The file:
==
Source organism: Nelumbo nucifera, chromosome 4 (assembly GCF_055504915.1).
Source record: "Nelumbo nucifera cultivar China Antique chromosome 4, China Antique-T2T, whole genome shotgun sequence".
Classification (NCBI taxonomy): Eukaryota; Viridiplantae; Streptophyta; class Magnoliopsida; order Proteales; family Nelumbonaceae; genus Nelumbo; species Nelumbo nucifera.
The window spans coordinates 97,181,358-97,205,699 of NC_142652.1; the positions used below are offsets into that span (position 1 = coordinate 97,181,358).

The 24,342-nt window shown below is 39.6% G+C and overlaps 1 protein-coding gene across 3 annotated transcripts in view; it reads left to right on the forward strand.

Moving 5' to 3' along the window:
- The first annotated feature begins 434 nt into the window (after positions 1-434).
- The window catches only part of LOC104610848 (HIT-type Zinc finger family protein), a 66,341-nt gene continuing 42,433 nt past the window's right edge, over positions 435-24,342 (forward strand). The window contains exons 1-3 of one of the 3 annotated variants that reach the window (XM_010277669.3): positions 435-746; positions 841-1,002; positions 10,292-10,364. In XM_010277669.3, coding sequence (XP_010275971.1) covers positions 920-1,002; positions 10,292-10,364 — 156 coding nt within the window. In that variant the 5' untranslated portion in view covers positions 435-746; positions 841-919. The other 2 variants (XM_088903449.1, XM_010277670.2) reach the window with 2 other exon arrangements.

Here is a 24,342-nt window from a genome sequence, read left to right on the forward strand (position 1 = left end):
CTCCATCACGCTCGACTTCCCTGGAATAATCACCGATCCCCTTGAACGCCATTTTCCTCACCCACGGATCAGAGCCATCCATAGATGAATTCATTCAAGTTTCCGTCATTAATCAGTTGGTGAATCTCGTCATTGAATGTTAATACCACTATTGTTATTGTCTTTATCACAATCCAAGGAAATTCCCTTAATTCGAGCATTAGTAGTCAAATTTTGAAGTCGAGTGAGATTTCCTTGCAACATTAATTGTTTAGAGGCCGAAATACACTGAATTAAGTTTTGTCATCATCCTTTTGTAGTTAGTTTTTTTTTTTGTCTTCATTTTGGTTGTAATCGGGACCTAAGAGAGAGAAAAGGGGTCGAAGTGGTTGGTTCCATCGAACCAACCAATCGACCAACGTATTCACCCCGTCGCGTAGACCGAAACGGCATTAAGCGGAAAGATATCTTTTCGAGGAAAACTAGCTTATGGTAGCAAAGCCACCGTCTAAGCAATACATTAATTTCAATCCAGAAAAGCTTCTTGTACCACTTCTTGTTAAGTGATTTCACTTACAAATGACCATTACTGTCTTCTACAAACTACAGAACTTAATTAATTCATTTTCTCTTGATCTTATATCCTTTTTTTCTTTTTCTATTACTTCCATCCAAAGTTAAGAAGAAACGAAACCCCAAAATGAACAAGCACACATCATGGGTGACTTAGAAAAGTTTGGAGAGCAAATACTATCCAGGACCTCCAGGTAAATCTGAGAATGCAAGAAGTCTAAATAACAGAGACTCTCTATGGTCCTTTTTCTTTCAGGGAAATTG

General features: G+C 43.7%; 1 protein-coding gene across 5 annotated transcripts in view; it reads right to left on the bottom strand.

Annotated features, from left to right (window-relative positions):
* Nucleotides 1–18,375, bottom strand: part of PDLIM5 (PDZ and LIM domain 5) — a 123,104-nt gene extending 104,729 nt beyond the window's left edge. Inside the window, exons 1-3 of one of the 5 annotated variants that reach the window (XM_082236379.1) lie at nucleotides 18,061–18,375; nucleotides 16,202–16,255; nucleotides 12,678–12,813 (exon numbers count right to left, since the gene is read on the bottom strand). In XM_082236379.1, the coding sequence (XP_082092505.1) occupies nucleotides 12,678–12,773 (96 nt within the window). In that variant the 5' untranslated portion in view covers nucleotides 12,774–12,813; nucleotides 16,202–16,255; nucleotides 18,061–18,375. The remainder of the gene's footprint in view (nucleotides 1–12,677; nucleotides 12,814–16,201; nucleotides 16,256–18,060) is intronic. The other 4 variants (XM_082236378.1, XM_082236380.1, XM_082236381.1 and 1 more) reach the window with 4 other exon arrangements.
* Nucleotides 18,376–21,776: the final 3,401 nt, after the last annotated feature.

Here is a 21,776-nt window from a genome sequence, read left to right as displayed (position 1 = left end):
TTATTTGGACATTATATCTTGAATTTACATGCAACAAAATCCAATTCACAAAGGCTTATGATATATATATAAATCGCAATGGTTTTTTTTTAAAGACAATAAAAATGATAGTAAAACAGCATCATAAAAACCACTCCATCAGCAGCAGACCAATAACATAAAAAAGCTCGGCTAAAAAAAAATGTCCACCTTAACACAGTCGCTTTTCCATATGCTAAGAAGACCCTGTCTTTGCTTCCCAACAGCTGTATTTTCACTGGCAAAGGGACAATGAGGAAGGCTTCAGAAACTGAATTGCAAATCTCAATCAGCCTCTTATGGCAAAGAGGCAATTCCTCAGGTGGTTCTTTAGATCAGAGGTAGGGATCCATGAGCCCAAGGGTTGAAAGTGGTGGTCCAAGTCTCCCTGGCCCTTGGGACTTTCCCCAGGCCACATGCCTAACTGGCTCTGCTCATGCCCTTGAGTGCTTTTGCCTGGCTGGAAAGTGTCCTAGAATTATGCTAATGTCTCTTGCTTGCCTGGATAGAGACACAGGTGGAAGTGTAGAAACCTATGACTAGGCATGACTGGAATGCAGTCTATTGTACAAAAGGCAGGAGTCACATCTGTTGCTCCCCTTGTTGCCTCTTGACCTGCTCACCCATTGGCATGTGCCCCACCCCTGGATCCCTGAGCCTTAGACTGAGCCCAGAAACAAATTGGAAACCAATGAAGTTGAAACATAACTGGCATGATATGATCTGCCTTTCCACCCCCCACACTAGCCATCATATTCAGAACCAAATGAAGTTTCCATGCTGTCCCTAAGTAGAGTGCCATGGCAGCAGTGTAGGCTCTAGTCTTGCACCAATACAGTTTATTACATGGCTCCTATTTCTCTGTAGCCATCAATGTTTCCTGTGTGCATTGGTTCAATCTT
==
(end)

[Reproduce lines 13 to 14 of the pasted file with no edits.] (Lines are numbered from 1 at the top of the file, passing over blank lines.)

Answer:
* Nucleotides 1–18,375, bottom strand: part of PDLIM5 (PDZ and LIM domain 5) — a 123,104-nt gene extending 104,729 nt beyond the window's left edge. Inside the window, exons 1-3 of one of the 5 annotated variants that reach the window (XM_082236379.1) lie at nucleotides 18,061–18,375; nucleotides 16,202–16,255; nucleotides 12,678–12,813 (exon numbers count right to left, since the gene is read on the bottom strand). In XM_082236379.1, the coding sequence (XP_082092505.1) occupies nucleotides 12,678–12,773 (96 nt within the window). In that variant the 5' untranslated portion in view covers nucleotides 12,774–12,813; nucleotides 16,202–16,255; nucleotides 18,061–18,375. The remainder of the gene's footprint in view (nucleotides 1–12,677; nucleotides 12,814–16,201; nucleotides 16,256–18,060) is intronic. The other 4 variants (XM_082236378.1, XM_082236380.1, XM_082236381.1 and 1 more) reach the window with 4 other exon arrangements.
* Nucleotides 18,376–21,776: the final 3,401 nt, after the last annotated feature.